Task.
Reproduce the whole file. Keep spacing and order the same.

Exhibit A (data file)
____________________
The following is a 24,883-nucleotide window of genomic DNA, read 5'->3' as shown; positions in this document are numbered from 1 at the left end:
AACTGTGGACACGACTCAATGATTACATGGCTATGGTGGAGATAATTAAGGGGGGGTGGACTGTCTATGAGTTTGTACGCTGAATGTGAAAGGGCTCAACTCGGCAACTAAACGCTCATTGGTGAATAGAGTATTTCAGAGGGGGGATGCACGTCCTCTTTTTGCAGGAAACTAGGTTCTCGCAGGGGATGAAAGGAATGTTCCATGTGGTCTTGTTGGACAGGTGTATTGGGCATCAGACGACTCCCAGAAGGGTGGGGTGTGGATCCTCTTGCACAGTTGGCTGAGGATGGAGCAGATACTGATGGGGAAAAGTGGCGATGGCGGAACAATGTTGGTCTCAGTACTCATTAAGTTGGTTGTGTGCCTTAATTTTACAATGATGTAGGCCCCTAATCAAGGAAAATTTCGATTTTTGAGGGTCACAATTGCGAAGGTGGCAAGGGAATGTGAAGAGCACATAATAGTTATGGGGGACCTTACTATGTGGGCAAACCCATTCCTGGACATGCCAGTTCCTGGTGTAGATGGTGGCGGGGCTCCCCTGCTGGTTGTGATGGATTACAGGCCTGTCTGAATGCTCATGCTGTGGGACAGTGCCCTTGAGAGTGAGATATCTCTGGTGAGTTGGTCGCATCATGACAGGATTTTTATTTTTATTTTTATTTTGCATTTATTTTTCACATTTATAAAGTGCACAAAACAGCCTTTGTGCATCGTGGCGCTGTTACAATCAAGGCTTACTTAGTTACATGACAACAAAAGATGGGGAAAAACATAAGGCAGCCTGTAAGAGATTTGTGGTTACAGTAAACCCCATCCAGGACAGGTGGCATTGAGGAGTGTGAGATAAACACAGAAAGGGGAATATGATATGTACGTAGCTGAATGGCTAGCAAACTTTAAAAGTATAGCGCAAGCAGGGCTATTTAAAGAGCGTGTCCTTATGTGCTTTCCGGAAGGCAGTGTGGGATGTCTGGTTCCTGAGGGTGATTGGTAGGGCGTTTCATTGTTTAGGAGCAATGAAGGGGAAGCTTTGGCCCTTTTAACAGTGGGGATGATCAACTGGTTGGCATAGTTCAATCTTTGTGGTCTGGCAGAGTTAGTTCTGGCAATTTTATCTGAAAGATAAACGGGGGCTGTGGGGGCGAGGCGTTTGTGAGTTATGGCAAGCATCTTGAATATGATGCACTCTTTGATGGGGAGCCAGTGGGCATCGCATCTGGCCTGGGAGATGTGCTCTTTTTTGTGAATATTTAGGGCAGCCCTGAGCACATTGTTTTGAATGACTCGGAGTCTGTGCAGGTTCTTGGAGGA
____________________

The following is a 24,883-nucleotide window of genomic DNA, read 5'->3' as shown; positions in this document are numbered from 1 at the left end:
AACTGTGGACACGACTCAATGATTACATGGCTATGGTGGAGATAATTAAGGGGGGGTGGACTGTCTATGAGTTTGTACGCTGAATGTGAAAGGGCTCAACTCGGCAACTAAACGCTCATTGGTGAATAGAGTATTTCAGAGGGGGGATGCACGTCCTCTTTTTGCAGGAAACTAGGTTCTCGCAGGGGATGAAAGGAATGTTCCATGTGGTCTTGTTGGACAGGTGTATTGGGCATCAGACGACTCCCAGAAGGGTGGGGTGTGGATCCTCTTGCACAGTTGGCTGAGGATGGAGCAGATACTGATGGGGAAAAGTGGCGATGGCGGAACAATGTTGGTCTCAGTACTCATTAAGTTGGTTGTGTGCCTTAATTTTACAATGATGTAGGCCCCTAATCAAGGAAAATTTCGATTTTTGAGGGTCACAATTGCGAAGGTGGCAAGGGAATGTGAAGAGCACATAATAGTTATGGGGGACCTTACTATGTGGGCAAACCCATTCCTGGACATGCCAGTTCCTGGTGTAGATGGTGGCGGGGCTCCCCTGCTGGTTGTGATGGATTACAGGCCTGTCTGAATGCTCATGCTGTGGGACAGTGCCCTTGAGAGTGAGATATCTCTGGTGAGTTGGTCGCATCATGACAGGATTTTTATTTTTATTTTTATTTTGCATTTATTTTTCACATTTATAAAGTGCACAAAACAGCCTTTGTGCATCGTGGCGCTGTTACAATCAAGGCTTACTTAGTTACATGACAACAAAAGATGGGGAAAAACATAAGGCAGCCTGTAAGAGATTTGTGGTTACAGTAAACCCCATCCAGGACAGGTGGCATTGAGGAGTGTGAGATAAACACAGAAAGGGGAATATGATATGTACGTAGCTGAATGGCTAGCAAACTTTAAAAGTATAGCGCAAGCAGGGCTATTTAAAGAGCGTGTCCTTATGTGCTTTCCGGAAGGCAGTGTGGGATGTCTGGTTCCTGAGGGTGATTGGTAGGGCGTTTCATTGTTTAGGAGCAATGAAGGGGAAGCTTTGGCCCTTTTAACAGTGGGGATGATCAACTGGTTGGCATAGTTCAATCTTTGTGGTCTGGCAGAGTTAGTTCTGGCAATTTTATCTGAAAGATAAACGGGGGCTGTGGGGGCGAGGCGTTTGTGAGTTATGGCAAGCATCTTGAATATGATGCACTCTTTGATGGGGAGCCAGTGGGCATCGCATCTGGCCTGGGAGATGTGCTCTTTTTTGTGAATATTTAGGGCAGCCCTGAGCACATTGTTTTGAATGACTCGGAGTCTGTGCAGGTTCTTGGAGGA